June 24, 2016 | Issue Brief on International Conflicts
With a focus on Russia’s actions in the Baltic region and Eastern Europe, the July NATO summit in Warsaw, Poland, offers an opportunity for NATO to re-focus on another area of recent Russian saber rattling, along Turkey’s borders. NATO needs to agree to a strategy that ensures that its southeastern flank remains secure and recognizes the vital role that Turkey plays for the security of the Alliance, notwithstanding the many domestic political problems under President Recep Tayyip Erdogan.
Turkey has been an important NATO member since the earliest days of the Cold War when it joined in 1952. During the Cold War it was one of only two countries (the other being Norway) that shared a land border with the Soviet Union and served as the southern anchor of Europe’s defense.
Turkey continues to play an active role in the Alliance, though not without challenges. Under President Erdogan, Turkey has been a contentious partner for the West, but it remains an important partner and NATO member.
The Turks have deployed thousands of troops to Afghanistan and have commanded the International Security Assistance Force (ISAF) twice since 2002. Turkey continues to maintain more than 500 troops in Afghanistan as part of NATO’s Resolute Support mission, making it the sixth-largest troop contributor of 39 nations.
The Turks have also contributed to a number of peacekeeping missions in the Balkans, continue to maintain almost 400 troops in Kosovo, and have participated in counterpiracy and counterterrorism missions off the Horn of Africa. They also deployed planes, frigates, and submarines during the NATO-led operation in Libya. Turkey’s 510,000-strong active-duty military is NATO’s second-largest after that of the United States.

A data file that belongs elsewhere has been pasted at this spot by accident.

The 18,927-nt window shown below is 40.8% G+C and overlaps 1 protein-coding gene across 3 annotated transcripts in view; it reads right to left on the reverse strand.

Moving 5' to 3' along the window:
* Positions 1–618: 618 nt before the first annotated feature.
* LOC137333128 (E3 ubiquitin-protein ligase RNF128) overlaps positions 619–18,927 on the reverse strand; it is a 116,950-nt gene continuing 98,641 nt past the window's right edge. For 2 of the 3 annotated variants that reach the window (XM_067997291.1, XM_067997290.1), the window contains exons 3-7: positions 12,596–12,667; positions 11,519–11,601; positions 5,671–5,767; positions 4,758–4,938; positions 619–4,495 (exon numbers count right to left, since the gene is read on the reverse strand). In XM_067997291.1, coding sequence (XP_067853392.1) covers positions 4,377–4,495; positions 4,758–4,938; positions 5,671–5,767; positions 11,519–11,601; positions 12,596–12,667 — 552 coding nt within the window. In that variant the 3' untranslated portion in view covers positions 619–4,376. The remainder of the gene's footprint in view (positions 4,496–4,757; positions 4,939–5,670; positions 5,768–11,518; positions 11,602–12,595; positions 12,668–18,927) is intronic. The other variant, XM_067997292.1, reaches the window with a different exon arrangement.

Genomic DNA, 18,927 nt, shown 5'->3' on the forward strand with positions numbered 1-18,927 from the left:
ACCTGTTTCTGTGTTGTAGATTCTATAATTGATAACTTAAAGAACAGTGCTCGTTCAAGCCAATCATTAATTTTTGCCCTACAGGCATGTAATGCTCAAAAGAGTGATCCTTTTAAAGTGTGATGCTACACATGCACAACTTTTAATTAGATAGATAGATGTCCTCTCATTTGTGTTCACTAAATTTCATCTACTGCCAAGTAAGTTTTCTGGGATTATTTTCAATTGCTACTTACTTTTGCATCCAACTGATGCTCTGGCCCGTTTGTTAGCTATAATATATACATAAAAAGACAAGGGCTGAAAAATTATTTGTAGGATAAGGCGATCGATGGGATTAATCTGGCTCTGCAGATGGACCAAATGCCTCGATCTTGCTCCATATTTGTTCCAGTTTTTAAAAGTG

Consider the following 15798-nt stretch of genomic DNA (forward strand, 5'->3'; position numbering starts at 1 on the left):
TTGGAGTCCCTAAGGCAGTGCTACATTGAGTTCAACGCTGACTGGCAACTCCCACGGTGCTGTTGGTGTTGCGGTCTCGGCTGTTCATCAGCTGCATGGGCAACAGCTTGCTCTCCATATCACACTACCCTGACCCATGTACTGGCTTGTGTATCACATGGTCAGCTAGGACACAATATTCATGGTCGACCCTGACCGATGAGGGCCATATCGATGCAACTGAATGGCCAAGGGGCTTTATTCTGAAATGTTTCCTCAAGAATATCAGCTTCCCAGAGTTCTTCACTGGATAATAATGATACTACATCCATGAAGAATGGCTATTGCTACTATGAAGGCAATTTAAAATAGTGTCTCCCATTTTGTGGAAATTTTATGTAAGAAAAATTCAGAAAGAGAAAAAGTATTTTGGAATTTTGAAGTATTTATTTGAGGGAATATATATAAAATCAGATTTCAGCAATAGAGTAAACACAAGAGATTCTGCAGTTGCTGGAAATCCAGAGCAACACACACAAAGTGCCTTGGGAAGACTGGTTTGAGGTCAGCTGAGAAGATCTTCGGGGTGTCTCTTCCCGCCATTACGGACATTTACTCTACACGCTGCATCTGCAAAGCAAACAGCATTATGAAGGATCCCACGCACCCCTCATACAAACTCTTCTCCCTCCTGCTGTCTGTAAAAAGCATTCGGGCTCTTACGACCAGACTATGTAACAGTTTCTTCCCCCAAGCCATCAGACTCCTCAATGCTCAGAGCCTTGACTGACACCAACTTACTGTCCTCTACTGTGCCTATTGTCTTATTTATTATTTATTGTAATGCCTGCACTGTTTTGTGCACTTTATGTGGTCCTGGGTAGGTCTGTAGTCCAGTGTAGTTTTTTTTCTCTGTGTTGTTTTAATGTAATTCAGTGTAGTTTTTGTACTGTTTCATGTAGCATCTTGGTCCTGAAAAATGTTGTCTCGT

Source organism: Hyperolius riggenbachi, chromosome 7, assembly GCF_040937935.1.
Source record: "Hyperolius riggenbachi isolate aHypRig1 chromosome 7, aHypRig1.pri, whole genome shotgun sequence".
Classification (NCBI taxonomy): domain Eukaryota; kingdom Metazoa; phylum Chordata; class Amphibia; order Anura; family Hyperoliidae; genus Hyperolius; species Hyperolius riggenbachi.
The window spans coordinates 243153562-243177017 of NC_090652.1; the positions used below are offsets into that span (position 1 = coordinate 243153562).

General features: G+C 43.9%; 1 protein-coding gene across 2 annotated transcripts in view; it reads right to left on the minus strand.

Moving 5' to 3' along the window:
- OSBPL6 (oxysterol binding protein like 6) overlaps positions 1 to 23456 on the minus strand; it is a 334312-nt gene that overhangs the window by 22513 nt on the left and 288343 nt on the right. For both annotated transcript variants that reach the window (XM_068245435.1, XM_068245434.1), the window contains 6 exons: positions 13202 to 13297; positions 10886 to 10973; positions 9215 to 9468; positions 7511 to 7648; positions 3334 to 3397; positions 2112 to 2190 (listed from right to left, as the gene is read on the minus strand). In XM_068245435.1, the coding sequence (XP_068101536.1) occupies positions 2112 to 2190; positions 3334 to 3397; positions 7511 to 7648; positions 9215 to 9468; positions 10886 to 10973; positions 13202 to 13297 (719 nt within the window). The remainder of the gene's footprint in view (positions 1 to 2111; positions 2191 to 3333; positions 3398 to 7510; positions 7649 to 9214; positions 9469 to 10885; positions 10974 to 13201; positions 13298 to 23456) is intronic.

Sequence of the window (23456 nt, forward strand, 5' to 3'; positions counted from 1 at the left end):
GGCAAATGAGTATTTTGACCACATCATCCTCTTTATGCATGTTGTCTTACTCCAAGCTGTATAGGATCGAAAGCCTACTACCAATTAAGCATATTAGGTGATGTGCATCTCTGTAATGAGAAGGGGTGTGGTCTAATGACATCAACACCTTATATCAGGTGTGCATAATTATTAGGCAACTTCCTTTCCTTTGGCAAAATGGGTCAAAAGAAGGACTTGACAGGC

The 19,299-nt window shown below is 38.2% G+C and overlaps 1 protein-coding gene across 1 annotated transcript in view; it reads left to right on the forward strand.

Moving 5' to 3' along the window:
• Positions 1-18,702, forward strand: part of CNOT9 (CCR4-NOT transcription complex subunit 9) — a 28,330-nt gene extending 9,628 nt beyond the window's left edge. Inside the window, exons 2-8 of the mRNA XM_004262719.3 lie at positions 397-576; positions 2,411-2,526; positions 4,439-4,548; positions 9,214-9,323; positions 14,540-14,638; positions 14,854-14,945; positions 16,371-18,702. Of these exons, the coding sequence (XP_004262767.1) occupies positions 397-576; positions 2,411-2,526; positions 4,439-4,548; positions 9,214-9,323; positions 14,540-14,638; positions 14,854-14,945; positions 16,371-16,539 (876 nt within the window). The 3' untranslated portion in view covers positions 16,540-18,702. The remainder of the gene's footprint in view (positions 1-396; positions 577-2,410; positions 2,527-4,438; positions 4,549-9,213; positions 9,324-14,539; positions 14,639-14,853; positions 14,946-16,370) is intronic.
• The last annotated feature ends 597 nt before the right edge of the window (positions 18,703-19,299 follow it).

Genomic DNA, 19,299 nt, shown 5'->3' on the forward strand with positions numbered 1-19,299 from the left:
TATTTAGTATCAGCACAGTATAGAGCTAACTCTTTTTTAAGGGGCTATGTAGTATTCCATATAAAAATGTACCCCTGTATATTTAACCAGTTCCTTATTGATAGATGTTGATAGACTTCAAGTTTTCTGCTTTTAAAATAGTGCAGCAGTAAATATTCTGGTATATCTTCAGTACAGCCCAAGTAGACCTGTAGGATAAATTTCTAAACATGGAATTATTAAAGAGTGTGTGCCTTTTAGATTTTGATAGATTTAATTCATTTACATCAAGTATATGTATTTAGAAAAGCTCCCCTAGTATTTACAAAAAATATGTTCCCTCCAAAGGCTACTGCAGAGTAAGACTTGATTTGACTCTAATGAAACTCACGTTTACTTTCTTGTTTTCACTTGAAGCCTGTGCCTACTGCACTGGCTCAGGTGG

Turkey is vitally important to Europe’s, and therefore NATO’s, energy security. It is the gateway to the resource-rich Caucasus and Caspian Basin and controls the Bosporus, one of the most important shipping straits in the world. Several major gas and oil pipelines run through Turkey. As new oilfields are developed in the Central Asian states, and given Europe’s dependence on Russian oil and gas, Turkey can be expected to play an increasingly important role in Europe’s energy security.
In one form or another, Russia has driven Turkish foreign and defense policy for centuries. Since 1568, Turkey and Russia have been to war 12 times. At least nine of the occasions have been over Crimea—which Russia illegally annexed in 2014.
Russia is essentially encircling Turkey. Russia is probing and entering Turkish airspace, transiting its warships through the heart of Istanbul with sailors on deck armed with shoulder-fired missiles, and supporting President Erdogan’s arch-nemesis, Syrian President Bashar al-Assad.
Ever since Russia annexed Crimea, its Black Sea Fleet has been bolstered. Russia is arming the Syrian Kurds, to the dismay of Ankara, and also just reinforced the 5,000 Russian troops already based in Armenia, most of which are mere miles from the border with Turkey.
Late last year, Russia and Armenia signed a Combined Regional Air Defense System agreement that essentially allows Moscow to control the airspace in the whole of the region. Russia maintains hundreds of troops in Syria, including the advanced S400 air defense system.